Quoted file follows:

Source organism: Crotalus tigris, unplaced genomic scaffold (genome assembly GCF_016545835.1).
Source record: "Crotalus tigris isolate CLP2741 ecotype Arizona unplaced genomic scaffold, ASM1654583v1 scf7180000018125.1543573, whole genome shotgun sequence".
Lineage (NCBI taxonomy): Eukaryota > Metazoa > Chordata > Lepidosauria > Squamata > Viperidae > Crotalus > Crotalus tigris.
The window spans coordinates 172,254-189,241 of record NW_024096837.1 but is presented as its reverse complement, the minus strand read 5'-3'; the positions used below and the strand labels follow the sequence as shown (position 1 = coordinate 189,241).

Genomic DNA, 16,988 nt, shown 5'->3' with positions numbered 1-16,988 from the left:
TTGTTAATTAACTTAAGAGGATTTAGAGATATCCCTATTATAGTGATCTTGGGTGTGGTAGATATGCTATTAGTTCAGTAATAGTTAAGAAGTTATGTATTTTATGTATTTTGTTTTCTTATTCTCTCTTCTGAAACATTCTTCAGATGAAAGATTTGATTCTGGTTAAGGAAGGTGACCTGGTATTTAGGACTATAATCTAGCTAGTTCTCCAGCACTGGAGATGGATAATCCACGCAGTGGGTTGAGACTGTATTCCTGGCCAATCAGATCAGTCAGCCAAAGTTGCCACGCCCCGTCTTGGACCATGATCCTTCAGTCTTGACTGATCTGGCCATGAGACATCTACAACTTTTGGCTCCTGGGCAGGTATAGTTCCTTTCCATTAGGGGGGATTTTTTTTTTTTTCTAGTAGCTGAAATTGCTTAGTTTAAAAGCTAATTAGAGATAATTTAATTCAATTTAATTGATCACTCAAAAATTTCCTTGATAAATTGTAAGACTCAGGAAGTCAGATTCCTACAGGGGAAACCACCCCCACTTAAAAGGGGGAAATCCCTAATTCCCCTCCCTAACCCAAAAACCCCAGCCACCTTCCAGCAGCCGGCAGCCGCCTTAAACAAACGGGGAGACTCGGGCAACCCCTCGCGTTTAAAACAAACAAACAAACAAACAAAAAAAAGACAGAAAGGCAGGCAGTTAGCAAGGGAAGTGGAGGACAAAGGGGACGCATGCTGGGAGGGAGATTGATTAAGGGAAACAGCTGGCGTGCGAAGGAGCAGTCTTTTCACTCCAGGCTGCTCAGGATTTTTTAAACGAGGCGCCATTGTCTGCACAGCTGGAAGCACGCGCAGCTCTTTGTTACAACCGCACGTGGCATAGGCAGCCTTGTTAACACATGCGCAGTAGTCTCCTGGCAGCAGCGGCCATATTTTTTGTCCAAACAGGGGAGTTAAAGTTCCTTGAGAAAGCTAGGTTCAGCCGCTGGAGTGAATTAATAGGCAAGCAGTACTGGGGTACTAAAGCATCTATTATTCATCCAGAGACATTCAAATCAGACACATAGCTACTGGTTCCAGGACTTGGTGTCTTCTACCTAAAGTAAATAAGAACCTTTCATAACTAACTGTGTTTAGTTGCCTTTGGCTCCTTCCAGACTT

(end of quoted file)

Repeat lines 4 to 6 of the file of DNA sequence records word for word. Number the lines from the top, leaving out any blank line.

The window spans coordinates 172,254-189,241 of record NW_024096837.1 but is presented as its reverse complement, the minus strand read 5'-3'; the positions used below and the strand labels follow the sequence as shown (position 1 = coordinate 189,241).

Genomic DNA, 16,988 nt, shown 5'->3' with positions numbered 1-16,988 from the left:
TTGTTAATTAACTTAAGAGGATTTAGAGATATCCCTATTATAGTGATCTTGGGTGTGGTAGATATGCTATTAGTTCAGTAATAGTTAAGAAGTTATGTATTTTATGTATTTTGTTTTCTTATTCTCTCTTCTGAAACATTCTTCAGATGAAAGATTTGATTCTGGTTAAGGAAGGTGACCTGGTATTTAGGACTATAATCTAGCTAGTTCTCCAGCACTGGAGATGGATAATCCACGCAGTGGGTTGAGACTGTATTCCTGGCCAATCAGATCAGTCAGCCAAAGTTGCCACGCCCCGTCTTGGACCATGATCCTTCAGTCTTGACTGATCTGGCCATGAGACATCTACAACTTTTGGCTCCTGGGCAGGTATAGTTCCTTTCCATTAGGGGGGATTTTTTTTTTTTTCTAGTAGCTGAAATTGCTTAGTTTAAAAGCTAATTAGAGATAATTTAATTCAATTTAATTGATCACTCAAAAATTTCCTTGATAAATTGTAAGACTCAGGAAGTCAGATTCCTACAGGGGAAACCACCCCCACTTAAAAGGGGGAAATCCCTAATTCCCCTCCCTAACCCAAAAACCCCAGCCACCTTCCAGCAGCCGGCAGCCGCCTTAAACAAACGGGGAGACTCGGGCAACCCCTCGCGTTTAAAACAAACAAACAAACAAACAAAAAAAAGACAGAAAGGCAGGCAGTTAGCAAGGGAAGTGGAGGACAAAGGGGACGCATGCTGGGAGGGAGATTGATTAAGGGAAACAGCTGGCGTGCGAAGGAGCAGTCTTTTCACTCCAGGCTGCTCAGGATTTTTTAAACGAGGCGCCATTGTCTGCACAGCTGGAAGCACGCGCAGCTCTTTGTTACAACCGCACGTGGCATAGGCAGCCTTGTTAACACATGCGCAGTAGTCTCCTGGCAGCAGCGGCCATATTTTTTGTCCAAACAGGGGAGTTAAAGTTCCTTGAGAAAGCTAGGTTCAGCCGCTGGAGTGAATTAATAGGCAAGCAGTACTGGGGTACTAAAGCATCTATTATTCATCCAGAGACATTCAAATCAGACACATAGCTACTGGTTCCAGGACTTGGTGTCTTCTACCTAAAGTAAATAAGAACCTTTCATAACTAACTGTGTTTAGTTGCCTTTGGCTCCTTCCAGACTT